Here I was,  the new trainer on the scene and probably not looking like I should be accepting people's money to help them exercise. But,  the more I began talking with members and giving them advice; word was spreading that this chubby trainer actually knew what he was talking about. I would walk onto the gym floor and help people, correct their form, and demonstrate different exercises. As I helped one gym member on the floor, five more were watching me from the treadmills. Soon enough,  the other staff trainers were watching me while they counted their reps for their bored clients. When I obtained my first paying client, word began to spread and I was getting new sign-ups daily.

You know I wasn't gimmicky. 

The other trainers were loud, boisterous and down-right obnoxious at times. They were pretty confident in their physiques as they constantly flashed their 6-pack abs in front of me. They were cheerleaders. At times,  they would try and sabotage a consultation I was giving to a prospective member by flashing their abs, or posing with a huge peaked bicep. But I held strong. Members like me because I was down-to-earth. I was empathetic and knowledgeable. They felt comfortable around me because I didn't seem intimidating or didn't make them feel "smaller". They looked to me as a resource.  My consultations also contained some basic fitness testing. Back then, I was conducting the Sit and Reach Test, Push-Up Test, and Bent-Knee Curl Up Test with everyone. And you know what? They loved it. Today,  those tests may be an after-thought, but the time I spent with propsective members was actually building my value. No other staff trainer was doing that stuff with clients and when I was seen doing it; members were equating VALUE next to my name. Soon after, I was getting respect on the gym floor by many of the big meat-heads--many of which have become my friends.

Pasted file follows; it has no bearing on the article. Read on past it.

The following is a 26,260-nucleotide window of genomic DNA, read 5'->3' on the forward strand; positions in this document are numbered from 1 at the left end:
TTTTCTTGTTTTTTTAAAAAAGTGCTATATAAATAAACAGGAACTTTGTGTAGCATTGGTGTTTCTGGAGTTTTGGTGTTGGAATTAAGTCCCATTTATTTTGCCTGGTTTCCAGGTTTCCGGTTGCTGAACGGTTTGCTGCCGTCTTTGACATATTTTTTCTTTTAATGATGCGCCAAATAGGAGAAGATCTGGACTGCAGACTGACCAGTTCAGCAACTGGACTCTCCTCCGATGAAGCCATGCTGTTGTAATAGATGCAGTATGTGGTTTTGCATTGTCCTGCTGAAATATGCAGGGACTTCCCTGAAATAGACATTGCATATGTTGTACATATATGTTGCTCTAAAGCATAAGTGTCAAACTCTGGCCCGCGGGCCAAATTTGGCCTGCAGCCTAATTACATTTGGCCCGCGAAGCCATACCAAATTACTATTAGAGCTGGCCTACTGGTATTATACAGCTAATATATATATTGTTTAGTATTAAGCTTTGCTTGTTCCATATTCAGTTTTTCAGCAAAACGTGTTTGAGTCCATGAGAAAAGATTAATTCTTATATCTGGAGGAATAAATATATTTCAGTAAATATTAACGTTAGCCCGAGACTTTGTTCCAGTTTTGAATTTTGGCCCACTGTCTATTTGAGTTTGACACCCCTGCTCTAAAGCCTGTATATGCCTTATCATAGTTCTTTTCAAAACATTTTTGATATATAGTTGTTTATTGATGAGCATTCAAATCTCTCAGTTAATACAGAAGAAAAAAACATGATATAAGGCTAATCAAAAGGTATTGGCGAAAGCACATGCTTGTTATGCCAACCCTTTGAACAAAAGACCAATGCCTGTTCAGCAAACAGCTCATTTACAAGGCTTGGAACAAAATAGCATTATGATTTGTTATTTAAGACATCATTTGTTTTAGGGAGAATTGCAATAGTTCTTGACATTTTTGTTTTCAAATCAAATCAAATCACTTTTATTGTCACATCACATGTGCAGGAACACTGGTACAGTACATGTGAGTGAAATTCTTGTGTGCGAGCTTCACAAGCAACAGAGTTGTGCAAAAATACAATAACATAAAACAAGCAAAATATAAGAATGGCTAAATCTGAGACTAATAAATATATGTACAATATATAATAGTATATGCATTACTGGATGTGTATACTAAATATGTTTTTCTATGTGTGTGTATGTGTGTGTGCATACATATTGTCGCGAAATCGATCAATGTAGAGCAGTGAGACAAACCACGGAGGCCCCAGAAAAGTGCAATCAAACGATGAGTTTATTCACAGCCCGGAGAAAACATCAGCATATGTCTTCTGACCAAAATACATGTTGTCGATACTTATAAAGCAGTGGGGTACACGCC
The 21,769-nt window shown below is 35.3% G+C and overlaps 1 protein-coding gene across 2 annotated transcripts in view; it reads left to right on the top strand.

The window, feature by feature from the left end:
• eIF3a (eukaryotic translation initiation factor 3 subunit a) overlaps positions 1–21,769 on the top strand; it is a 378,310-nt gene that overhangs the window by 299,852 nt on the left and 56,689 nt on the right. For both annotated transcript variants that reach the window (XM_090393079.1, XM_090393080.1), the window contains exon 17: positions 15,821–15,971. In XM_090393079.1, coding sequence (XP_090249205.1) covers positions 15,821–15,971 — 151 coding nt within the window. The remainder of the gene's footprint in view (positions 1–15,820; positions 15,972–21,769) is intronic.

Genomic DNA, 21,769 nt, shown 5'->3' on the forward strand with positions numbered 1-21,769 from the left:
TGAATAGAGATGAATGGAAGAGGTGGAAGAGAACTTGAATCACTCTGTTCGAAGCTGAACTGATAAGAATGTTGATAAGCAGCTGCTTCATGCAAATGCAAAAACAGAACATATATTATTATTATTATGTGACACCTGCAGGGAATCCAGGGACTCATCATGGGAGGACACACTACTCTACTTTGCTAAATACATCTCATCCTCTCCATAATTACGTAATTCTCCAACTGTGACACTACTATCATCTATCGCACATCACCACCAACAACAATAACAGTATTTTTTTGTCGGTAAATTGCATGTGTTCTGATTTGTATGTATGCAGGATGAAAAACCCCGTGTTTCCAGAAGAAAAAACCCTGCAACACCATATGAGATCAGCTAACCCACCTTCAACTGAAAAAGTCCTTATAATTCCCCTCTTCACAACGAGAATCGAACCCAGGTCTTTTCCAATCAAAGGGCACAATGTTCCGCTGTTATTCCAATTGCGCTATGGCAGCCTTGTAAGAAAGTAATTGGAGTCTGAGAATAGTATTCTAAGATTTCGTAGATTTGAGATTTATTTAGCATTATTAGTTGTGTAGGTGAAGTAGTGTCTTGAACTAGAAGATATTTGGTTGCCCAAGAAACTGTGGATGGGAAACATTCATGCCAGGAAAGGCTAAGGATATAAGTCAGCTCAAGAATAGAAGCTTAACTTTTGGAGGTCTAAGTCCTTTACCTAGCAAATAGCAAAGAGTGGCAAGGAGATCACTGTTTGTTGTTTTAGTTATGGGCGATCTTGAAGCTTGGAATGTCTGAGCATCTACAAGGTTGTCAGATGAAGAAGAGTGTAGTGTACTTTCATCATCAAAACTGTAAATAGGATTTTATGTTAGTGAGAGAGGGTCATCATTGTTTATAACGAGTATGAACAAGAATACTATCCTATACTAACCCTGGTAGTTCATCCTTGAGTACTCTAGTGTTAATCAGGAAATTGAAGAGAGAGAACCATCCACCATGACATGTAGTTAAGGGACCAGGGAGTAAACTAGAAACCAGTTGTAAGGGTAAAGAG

My Rise